Changing Technology Opens
New Horizons in Saskatchewan

April 15, 2014


Igor Gil, one of the 150 smart meter replacement technicians working for GridOne and SaskPower that were successfully organized by Regina, Sask., Local 2067

Automated electricity meters have been a double-whammy for many locals. Meter reader jobs disappear and the replacement work has proven extremely resistant to organizing on both sides of the border.


Regina, Sask., Local 2067 broke through that model and brought in 150 meter replacement workers, improving safety training, wages and benefits and career opportunities for the new members. Local 2067 Business Manager Neil Collins said:

Something like 95 percent of all meter replacement has been nonunion, so we are extremely proud that this will be our work. Most importantly, the men and women doing it will be properly trained and supported so the job gets done safely.

The new members will replace the traditional energy meters with automated ones across the service area of Saskatchewan Power. The job is expected to take two to three years.

More than 1,500 Local 2067 members already work at Saskpower, but when the company decided to update the meters, it signed with GridOne, a nonunion contractor that was going to hire unqualified electrical workers to do the work. Collins said:

When a meter is removed, it exposes a live 250-volt, 300-amp connection which, under provincial law, only trained electrical workers can work on.

Saskpower needed an exemption from the Saskatchewan Ministry of Workplace Safety, an exemption they had granted to Saskatoon Light and Power and companies in Alberta and British Columbia had received similar exemptions from their provincial authorities. In Alberta, for example, meter replacement workers were contracted six months at a time, paid by the piece, had no benefits and supervisors had no electrical training. First District Regional Organizing Coordinator Darrell Taylor said:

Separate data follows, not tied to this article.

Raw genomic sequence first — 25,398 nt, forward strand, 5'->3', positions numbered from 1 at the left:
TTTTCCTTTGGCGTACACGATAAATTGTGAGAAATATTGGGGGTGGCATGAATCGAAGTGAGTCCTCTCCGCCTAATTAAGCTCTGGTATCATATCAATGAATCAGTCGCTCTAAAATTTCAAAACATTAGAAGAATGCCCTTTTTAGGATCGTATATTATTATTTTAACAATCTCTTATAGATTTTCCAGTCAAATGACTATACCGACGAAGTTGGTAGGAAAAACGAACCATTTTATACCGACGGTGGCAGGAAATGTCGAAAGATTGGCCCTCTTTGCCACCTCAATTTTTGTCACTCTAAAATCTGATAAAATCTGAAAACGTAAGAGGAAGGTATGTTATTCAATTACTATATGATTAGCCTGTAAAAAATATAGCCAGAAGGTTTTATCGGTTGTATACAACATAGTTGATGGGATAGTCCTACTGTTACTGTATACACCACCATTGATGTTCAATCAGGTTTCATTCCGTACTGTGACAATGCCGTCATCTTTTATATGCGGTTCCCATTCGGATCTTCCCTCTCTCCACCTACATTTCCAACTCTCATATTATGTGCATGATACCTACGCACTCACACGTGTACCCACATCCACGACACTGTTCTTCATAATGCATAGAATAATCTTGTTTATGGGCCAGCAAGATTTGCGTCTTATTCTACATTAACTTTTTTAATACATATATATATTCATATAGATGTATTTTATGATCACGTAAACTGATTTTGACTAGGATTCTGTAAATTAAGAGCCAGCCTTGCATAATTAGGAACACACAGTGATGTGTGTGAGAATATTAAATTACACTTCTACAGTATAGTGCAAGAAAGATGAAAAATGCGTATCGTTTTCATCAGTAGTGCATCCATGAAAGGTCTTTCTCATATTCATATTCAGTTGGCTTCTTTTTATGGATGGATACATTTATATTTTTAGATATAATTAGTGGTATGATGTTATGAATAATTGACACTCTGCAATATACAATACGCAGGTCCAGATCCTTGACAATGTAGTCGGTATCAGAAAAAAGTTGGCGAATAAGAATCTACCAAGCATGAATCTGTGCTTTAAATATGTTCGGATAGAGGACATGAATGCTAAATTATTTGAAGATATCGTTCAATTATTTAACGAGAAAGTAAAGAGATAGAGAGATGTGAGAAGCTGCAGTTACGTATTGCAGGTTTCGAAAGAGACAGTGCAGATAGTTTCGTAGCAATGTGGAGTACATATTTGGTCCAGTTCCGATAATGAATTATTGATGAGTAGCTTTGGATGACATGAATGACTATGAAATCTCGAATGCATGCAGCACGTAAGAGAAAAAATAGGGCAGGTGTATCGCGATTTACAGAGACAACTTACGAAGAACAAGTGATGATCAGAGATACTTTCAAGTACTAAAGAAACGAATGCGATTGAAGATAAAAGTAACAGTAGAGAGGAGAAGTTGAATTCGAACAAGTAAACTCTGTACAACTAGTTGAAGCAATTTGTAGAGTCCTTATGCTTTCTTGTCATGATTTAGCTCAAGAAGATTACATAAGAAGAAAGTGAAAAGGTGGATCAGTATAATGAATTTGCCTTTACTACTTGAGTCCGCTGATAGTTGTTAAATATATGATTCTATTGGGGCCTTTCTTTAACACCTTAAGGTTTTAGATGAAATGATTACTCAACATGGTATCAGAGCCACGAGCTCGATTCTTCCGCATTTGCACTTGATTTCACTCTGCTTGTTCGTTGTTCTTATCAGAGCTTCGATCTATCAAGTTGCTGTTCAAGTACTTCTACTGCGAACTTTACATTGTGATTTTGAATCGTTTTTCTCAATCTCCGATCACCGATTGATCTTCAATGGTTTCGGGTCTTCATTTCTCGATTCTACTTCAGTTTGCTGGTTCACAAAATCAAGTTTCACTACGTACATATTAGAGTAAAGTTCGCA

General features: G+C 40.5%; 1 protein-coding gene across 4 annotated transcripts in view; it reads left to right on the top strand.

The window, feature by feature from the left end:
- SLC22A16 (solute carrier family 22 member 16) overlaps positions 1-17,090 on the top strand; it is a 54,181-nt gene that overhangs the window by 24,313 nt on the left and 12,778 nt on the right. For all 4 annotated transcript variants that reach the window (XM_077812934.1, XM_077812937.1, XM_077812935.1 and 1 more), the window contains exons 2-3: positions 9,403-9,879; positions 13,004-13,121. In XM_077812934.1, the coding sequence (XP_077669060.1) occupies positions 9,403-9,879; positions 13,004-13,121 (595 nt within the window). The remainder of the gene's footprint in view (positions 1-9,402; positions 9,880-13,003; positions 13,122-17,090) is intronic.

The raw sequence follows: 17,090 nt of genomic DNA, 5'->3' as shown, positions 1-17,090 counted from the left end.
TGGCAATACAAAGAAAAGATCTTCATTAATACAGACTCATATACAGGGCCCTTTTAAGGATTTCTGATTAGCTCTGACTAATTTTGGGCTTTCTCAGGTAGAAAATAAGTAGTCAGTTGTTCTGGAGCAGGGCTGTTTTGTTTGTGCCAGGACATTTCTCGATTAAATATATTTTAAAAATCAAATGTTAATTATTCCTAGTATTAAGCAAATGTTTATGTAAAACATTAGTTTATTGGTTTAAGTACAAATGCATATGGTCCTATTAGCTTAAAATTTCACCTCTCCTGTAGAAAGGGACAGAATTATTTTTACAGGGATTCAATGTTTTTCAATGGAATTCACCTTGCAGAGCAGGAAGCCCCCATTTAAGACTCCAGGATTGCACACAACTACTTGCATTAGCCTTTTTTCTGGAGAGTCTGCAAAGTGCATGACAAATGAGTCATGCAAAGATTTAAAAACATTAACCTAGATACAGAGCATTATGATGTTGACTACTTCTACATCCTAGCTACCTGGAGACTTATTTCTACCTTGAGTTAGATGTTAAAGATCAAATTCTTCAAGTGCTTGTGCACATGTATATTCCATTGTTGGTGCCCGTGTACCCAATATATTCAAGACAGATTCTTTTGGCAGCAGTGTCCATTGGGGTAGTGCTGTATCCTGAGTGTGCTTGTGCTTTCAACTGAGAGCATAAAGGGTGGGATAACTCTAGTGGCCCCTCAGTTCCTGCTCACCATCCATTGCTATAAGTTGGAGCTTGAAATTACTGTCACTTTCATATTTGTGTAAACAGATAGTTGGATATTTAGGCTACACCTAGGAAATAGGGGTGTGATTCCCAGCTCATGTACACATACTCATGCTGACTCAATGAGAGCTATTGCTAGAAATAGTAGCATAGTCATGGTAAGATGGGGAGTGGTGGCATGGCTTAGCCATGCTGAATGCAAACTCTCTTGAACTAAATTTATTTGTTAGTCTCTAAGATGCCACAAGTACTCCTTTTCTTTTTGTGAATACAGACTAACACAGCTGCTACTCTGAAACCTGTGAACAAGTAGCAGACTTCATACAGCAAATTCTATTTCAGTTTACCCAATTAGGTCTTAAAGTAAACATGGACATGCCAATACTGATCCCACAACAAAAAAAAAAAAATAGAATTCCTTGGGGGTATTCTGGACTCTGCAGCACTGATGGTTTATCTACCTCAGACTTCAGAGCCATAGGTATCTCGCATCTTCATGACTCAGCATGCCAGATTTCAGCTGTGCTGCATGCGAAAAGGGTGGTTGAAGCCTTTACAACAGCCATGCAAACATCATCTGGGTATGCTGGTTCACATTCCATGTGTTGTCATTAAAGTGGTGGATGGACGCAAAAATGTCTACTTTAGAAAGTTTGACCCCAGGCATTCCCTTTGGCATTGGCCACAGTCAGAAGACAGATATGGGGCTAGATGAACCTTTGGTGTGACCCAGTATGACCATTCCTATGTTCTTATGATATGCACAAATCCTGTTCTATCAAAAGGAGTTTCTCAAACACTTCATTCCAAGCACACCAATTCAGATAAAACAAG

One supervisor I spoke to said he was normally a truck driver. They were sending them out, mostly young people, with no one looking out for their safety, and there wasn’t much we could do. It was almost impossible to even find them.

Local 2067 fought the exemption request. Collins said:

From the company’s perspective, it isn’t dangerous because untrained workers have done it in other places, but we had serious reservations about the potential for injury or property damage and the lack of qualified supervision. They didn’t even have emergency plans in place. Unfortunately, it is difficult to make the case when so many meters have been replaced by non-experts.

Despite the safety concerns, the exemption was issued in late 2013 and Local 2067 appealed, but Saskpower moved forward with GridOne, a division of Asplundh, the international tree-trimming conglomerate.

However, as work was about to get underway, some electricians working at GridOne filed a petition to organize with the provincial labor relations board. It was accepted, and they began investigating who might be eligible for the bargaining unit. Collins said:

The project looked like it would be held up by either the LRB application or our appeal. Despite this disagreement, we have a good relationship with Saskpower, so the company came to us to see if we could find a solution that would protect the workers and keep the job moving forward.

After only four days of discussions, a deal was announced March 1 that brought the meter replacement workers into Local 2067, beefed up safety training and increased wages and benefits. The local also negotiated time to explain to the new members the benefits they will receive, including more time off, higher wages, medical and dental benefits and the ability to apply for jobs internally at Saskpower.

Taylor says the agreement also gives organizers a tool to go after this work in other parts of Canada. He said:

It is really wonderful that these new members get a taste of union work, and the wages and benefits that come with it. We just want every one doing electrical work to get the same chance.



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